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Disney World and Rivals Shift Into Survival Mode



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With a reasonably busy Labor Day holiday weekend fading in the rearview mirror, Central Florida’s theme parks are starting to hunker down again. Walt Disney (NYSE:DIS) trimmed the operating hours at its four theme parks on Tuesday. Last month, Universal Orlando parent Comcast (NASDAQ:CMCS.A) temporarily closed two of its on-site hotels and six of its least popular theme park attractions ahead of this seasonally slow time of the year.
Even SeaWorld Entertainment (NYSE:SEAS) — the outlier of the bunch that has taunted its larger rivals by offering holiday fireworks and longer hours — is paring back a little bit. SeaWorld Orlando is closing two hours earlier this weekend than it did last weekend. 
None of these companies turned a profit at their theme parks this summer, and they aren’t going to fare any better now that kids are back in school. Without the big-ticket Halloween events at Disney and Universal that typically save autumn from an even worse fate, the next few months will be rough. With initial hopes of a pandemic-licking vaccine out as early as late October dimming quickly, the industry is bracing for a challenging climate even after getting through the thorny reopening process in June and July of this year. Disney, Comcast, and SeaWorld Entertainment will make it out alive, but nothing comes easy at this point.
Florida itself is taking another shot at reopening its economy as a second surge in COVID-19 cases subsides. Businesses have started to reopen, and come Monday bars will be able to legally entertain guests again — with social distancing norms in place and capacity limited to 50%. Earlier this month Florida Governor Ron DeSantis even hinted at lifting capacity restrictions for theme parks altogether. That may seem encouraging for shareholders and folks working in the amusements industry, but some things you can’t fix with the stroke of a pen.
COVID-19 is still a threat, and that will hold the industry back in a few ways. For starters, it will keep many visitors — particularly lucrative out-of-state tourists — away. There hasn’t been a single major outbreak tied to Central Florida’s theme parks since they started to let guests back in more than three months ago, but it’s hard for some to justify taking a chance with the country’s pandemic death toll now approaching 200,000. The other coronavirus-related setback is that until the pandemic is eradicated, guests will likely have to continue to wear face coverings, and since ride capacity will be limited, visitors will have to space out within vehicles.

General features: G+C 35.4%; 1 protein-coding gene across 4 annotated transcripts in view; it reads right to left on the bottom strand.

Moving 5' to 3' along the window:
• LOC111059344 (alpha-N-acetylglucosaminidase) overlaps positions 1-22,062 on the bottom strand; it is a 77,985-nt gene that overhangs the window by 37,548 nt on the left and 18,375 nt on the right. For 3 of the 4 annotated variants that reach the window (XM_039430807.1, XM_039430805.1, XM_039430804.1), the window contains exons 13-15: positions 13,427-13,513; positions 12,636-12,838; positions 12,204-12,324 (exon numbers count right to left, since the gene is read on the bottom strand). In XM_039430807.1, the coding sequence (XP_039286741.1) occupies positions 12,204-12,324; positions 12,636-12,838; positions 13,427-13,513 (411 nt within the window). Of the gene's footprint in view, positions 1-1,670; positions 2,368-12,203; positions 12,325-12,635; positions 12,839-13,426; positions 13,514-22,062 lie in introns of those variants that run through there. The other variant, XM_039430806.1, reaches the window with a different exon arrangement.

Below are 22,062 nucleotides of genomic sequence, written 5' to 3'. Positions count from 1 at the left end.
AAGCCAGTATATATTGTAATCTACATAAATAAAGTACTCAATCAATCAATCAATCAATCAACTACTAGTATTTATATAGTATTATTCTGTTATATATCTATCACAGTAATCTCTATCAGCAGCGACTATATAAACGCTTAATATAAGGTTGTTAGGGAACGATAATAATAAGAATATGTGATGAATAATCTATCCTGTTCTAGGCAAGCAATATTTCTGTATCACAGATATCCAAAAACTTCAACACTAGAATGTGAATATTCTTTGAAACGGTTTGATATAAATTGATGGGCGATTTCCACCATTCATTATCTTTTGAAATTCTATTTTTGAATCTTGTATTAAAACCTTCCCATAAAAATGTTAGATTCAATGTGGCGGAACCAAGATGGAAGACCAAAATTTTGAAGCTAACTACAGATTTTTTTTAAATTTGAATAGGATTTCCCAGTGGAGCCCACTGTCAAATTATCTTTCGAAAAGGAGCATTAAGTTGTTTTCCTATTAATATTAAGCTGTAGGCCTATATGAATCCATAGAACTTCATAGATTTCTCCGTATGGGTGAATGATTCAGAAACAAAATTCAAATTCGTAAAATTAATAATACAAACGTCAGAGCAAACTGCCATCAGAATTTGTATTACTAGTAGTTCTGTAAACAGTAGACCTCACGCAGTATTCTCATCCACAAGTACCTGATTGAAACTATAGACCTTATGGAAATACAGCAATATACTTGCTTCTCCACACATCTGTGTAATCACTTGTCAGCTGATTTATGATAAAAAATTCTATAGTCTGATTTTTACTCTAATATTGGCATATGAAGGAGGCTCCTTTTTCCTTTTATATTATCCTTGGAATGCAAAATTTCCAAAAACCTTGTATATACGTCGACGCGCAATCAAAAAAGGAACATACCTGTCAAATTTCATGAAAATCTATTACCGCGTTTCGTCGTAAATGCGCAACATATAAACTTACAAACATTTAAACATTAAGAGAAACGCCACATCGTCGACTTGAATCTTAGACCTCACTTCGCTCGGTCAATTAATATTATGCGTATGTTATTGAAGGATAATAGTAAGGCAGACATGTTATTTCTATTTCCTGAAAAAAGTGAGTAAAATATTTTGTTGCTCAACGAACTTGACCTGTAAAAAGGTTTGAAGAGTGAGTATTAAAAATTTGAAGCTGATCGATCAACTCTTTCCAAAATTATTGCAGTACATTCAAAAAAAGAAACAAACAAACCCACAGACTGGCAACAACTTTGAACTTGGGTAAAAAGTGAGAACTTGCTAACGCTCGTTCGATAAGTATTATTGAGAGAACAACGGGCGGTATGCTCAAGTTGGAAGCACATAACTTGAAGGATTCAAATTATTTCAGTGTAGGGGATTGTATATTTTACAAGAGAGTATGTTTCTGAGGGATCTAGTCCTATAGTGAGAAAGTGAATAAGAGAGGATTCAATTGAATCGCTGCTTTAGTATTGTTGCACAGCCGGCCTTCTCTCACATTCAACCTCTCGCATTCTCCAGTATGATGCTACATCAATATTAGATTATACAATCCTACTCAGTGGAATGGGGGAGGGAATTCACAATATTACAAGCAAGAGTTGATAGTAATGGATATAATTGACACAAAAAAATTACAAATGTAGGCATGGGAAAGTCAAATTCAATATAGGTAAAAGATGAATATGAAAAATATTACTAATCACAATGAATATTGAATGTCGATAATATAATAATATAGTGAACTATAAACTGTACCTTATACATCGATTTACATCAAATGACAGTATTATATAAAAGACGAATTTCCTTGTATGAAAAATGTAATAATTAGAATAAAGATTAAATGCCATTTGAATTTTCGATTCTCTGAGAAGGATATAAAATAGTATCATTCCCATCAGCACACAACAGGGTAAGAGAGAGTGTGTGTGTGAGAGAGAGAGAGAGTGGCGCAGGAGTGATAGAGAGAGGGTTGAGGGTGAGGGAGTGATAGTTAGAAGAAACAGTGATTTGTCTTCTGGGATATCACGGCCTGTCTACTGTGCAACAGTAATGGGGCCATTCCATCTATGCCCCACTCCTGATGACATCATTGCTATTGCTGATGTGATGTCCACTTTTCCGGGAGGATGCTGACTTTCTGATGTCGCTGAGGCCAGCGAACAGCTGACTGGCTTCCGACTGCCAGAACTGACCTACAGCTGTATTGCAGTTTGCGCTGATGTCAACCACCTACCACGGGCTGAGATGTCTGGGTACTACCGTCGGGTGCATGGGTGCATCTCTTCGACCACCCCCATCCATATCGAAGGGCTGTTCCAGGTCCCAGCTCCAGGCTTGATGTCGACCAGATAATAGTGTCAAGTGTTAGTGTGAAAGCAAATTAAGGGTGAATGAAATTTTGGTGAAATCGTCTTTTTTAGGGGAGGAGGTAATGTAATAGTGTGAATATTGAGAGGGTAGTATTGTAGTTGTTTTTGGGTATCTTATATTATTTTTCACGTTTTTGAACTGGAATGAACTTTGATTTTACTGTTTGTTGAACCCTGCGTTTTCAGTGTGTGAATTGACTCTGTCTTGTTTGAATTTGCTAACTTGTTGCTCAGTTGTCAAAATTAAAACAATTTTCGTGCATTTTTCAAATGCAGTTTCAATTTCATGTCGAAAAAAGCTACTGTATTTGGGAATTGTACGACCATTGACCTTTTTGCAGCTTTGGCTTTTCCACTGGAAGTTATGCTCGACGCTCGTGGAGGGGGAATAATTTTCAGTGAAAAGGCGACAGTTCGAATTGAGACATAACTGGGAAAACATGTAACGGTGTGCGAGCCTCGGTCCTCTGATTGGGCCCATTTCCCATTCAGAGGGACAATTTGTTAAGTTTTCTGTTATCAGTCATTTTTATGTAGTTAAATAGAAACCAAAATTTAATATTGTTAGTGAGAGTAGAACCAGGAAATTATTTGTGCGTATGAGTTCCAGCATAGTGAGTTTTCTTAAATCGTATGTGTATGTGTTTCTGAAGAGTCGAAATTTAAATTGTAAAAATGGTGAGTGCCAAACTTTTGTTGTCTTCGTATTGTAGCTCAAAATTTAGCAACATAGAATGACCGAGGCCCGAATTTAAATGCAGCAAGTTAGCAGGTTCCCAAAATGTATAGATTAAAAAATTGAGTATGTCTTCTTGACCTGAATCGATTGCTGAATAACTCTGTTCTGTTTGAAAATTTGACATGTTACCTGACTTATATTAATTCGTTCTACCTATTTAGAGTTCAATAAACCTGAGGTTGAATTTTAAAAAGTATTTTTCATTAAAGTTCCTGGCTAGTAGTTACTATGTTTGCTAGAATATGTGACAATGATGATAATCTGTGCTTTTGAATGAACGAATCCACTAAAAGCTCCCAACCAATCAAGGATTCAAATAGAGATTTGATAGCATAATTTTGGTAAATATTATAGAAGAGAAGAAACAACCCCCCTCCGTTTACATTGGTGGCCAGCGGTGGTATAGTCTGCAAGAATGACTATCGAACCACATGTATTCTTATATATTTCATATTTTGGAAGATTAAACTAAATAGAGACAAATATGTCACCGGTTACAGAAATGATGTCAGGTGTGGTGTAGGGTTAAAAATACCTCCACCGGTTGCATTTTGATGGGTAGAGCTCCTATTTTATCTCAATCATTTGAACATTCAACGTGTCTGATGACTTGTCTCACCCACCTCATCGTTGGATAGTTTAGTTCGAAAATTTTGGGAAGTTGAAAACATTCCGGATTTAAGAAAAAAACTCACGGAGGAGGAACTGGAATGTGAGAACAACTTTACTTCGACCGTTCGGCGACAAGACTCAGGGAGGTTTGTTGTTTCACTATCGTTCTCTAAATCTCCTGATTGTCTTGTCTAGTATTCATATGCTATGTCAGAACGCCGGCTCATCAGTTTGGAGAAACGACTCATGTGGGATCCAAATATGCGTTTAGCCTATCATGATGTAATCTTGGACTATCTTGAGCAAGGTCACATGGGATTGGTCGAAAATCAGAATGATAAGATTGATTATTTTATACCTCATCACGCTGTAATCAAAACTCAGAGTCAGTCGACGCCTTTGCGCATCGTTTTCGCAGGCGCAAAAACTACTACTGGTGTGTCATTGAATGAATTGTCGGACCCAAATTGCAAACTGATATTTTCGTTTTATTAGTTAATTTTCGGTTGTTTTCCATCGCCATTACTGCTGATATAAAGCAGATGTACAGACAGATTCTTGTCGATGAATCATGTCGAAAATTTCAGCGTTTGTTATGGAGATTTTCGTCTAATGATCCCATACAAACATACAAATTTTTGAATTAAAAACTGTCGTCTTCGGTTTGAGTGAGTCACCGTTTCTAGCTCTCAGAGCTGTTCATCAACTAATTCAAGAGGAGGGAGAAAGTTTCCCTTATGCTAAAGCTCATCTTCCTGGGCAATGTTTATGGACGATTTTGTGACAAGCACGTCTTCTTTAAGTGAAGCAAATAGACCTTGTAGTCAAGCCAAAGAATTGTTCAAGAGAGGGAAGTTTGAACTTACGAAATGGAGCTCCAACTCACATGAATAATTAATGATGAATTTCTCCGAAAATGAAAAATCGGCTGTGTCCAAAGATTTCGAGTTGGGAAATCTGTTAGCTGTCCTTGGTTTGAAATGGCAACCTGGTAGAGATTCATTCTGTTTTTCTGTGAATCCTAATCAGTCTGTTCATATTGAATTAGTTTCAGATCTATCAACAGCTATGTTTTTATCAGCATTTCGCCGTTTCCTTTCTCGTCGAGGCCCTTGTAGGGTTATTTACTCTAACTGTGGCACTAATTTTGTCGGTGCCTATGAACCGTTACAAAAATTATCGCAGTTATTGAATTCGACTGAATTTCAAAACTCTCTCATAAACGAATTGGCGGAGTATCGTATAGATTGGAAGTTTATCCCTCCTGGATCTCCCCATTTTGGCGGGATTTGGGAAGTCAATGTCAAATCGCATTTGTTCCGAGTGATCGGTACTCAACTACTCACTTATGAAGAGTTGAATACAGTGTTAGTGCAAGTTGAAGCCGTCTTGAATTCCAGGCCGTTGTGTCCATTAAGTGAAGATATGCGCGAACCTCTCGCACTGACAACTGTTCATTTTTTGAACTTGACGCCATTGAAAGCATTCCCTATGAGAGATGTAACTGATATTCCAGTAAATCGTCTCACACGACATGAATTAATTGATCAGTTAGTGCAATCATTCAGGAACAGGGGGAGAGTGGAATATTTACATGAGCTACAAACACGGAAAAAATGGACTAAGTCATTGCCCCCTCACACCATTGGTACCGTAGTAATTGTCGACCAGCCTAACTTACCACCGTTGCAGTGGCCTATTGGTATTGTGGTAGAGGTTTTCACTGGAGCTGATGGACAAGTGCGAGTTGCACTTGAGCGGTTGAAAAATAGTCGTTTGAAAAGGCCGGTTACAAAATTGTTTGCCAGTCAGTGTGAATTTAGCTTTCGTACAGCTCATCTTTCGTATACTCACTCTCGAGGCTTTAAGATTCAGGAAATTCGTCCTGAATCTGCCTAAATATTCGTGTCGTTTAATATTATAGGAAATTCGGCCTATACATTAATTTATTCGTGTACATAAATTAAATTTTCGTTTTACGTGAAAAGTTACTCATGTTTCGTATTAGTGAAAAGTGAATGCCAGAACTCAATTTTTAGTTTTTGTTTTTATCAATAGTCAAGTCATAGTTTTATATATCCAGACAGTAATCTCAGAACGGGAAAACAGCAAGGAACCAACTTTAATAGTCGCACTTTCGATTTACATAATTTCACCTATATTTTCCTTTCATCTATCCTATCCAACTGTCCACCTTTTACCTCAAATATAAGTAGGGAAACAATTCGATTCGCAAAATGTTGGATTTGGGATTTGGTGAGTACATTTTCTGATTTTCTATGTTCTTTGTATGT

We also can’t ignore the pesky global recession that is also pinching the state’s economy. A lot of people — including furloughed and laid-off theme park employees — are still out of work. Folks are still hungry to get out of the house, but with movie theaters starting to open last month and bars opening up next week, there are cheaper forms of escapism now available.
The good news is that the major theme park operators aren’t going away anytime soon. Disney and Comcast have much larger media businesses that are picking up some slack for their struggling theme park and movie studio businesses. Disney and Comcast will turn out healthy overall profits this year. SeaWorld Entertainment isn’t as fortunate. It has all of its eggs in the same aquarium. This could also be why it’s more willing than its larger competitors to take chances, like hosting boozy weekend festivals that run well past dusk.
The peak summer travel season is over, and it wasn’t much to write home about. Autumn won’t be pretty, and things could get uglier fast if a third surge in COVID-19 cases materializes across the state. It’s not business as usual; it’s business as unusual. But for now it will have to do for the three leading players as they bridge their way out of the new normal.
Market data powered by FactSet and Web Financial Group.

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